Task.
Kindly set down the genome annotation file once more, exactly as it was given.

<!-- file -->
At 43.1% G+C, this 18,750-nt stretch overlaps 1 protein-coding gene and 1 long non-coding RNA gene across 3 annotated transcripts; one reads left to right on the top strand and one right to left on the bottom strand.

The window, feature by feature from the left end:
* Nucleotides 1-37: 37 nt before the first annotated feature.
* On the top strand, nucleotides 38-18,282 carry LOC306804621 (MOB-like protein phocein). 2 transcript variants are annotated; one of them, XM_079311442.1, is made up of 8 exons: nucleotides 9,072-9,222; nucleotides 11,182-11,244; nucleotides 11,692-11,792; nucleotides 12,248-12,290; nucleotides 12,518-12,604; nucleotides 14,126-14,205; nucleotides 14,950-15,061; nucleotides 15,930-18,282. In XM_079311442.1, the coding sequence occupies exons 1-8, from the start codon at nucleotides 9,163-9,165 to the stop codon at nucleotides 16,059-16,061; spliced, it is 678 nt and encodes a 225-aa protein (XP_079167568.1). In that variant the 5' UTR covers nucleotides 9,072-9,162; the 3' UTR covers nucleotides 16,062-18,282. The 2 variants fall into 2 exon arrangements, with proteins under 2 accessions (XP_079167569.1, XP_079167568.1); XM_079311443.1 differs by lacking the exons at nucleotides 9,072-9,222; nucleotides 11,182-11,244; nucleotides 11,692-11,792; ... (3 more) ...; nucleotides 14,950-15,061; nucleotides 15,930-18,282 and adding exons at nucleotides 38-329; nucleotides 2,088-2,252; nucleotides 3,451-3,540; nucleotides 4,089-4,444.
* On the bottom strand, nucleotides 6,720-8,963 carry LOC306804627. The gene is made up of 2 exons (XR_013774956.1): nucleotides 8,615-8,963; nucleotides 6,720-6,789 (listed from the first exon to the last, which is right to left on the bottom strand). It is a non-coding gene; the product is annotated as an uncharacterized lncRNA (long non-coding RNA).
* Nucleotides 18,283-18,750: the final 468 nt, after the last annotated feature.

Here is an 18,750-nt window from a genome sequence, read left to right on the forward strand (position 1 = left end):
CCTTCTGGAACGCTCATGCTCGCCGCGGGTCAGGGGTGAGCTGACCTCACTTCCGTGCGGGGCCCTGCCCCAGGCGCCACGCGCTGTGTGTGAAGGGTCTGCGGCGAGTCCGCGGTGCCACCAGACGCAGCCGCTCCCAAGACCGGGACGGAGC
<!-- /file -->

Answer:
At 43.1% G+C, this 18,750-nt stretch overlaps 1 protein-coding gene and 1 long non-coding RNA gene across 3 annotated transcripts; one reads left to right on the top strand and one right to left on the bottom strand.

The window, feature by feature from the left end:
* Nucleotides 1-37: 37 nt before the first annotated feature.
* On the top strand, nucleotides 38-18,282 carry LOC306804621 (MOB-like protein phocein). 2 transcript variants are annotated; one of them, XM_079311442.1, is made up of 8 exons: nucleotides 9,072-9,222; nucleotides 11,182-11,244; nucleotides 11,692-11,792; nucleotides 12,248-12,290; nucleotides 12,518-12,604; nucleotides 14,126-14,205; nucleotides 14,950-15,061; nucleotides 15,930-18,282. In XM_079311442.1, the coding sequence occupies exons 1-8, from the start codon at nucleotides 9,163-9,165 to the stop codon at nucleotides 16,059-16,061; spliced, it is 678 nt and encodes a 225-aa protein (XP_079167568.1). In that variant the 5' UTR covers nucleotides 9,072-9,162; the 3' UTR covers nucleotides 16,062-18,282. The 2 variants fall into 2 exon arrangements, with proteins under 2 accessions (XP_079167569.1, XP_079167568.1); XM_079311443.1 differs by lacking the exons at nucleotides 9,072-9,222; nucleotides 11,182-11,244; nucleotides 11,692-11,792; ... (3 more) ...; nucleotides 14,950-15,061; nucleotides 15,930-18,282 and adding exons at nucleotides 38-329; nucleotides 2,088-2,252; nucleotides 3,451-3,540; nucleotides 4,089-4,444.
* On the bottom strand, nucleotides 6,720-8,963 carry LOC306804627. The gene is made up of 2 exons (XR_013774956.1): nucleotides 8,615-8,963; nucleotides 6,720-6,789 (listed from the first exon to the last, which is right to left on the bottom strand). It is a non-coding gene; the product is annotated as an uncharacterized lncRNA (long non-coding RNA).
* Nucleotides 18,283-18,750: the final 468 nt, after the last annotated feature.

Here is an 18,750-nt window from a genome sequence, read left to right on the forward strand (position 1 = left end):
CCTTCTGGAACGCTCATGCTCGCCGCGGGTCAGGGGTGAGCTGACCTCACTTCCGTGCGGGGCCCTGCCCCAGGCGCCACGCGCTGTGTGTGAAGGGTCTGCGGCGAGTCCGCGGTGCCACCAGACGCAGCCGCTCCCAAGACCGGGACGGAGC